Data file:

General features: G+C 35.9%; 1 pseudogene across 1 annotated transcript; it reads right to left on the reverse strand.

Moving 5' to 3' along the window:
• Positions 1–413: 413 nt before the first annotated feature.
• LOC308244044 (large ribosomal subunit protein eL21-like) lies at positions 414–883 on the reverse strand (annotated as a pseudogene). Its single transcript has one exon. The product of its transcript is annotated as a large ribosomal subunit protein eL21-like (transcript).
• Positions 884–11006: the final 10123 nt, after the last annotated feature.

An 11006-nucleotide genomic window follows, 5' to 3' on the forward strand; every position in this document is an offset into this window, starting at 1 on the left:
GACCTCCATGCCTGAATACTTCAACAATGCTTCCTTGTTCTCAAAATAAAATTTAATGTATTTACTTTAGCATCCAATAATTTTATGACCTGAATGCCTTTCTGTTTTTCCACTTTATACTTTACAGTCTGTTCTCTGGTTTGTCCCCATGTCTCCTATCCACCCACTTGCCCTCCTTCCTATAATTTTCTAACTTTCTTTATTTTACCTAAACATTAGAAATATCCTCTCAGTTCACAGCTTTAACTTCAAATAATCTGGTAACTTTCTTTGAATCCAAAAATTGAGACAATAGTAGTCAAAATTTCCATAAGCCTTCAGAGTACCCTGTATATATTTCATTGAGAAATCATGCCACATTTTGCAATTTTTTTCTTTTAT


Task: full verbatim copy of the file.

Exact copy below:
General features: G+C 35.9%; 1 pseudogene across 1 annotated transcript; it reads right to left on the reverse strand.

Moving 5' to 3' along the window:
• Positions 1–413: 413 nt before the first annotated feature.
• LOC308244044 (large ribosomal subunit protein eL21-like) lies at positions 414–883 on the reverse strand (annotated as a pseudogene). Its single transcript has one exon. The product of its transcript is annotated as a large ribosomal subunit protein eL21-like (transcript).
• Positions 884–11006: the final 10123 nt, after the last annotated feature.

An 11006-nucleotide genomic window follows, 5' to 3' on the forward strand; every position in this document is an offset into this window, starting at 1 on the left:
GACCTCCATGCCTGAATACTTCAACAATGCTTCCTTGTTCTCAAAATAAAATTTAATGTATTTACTTTAGCATCCAATAATTTTATGACCTGAATGCCTTTCTGTTTTTCCACTTTATACTTTACAGTCTGTTCTCTGGTTTGTCCCCATGTCTCCTATCCACCCACTTGCCCTCCTTCCTATAATTTTCTAACTTTCTTTATTTTACCTAAACATTAGAAATATCCTCTCAGTTCACAGCTTTAACTTCAAATAATCTGGTAACTTTCTTTGAATCCAAAAATTGAGACAATAGTAGTCAAAATTTCCATAAGCCTTCAGAGTACCCTGTATATATTTCATTGAGAAATCATGCCACATTTTGCAATTTTTTTCTTTTAT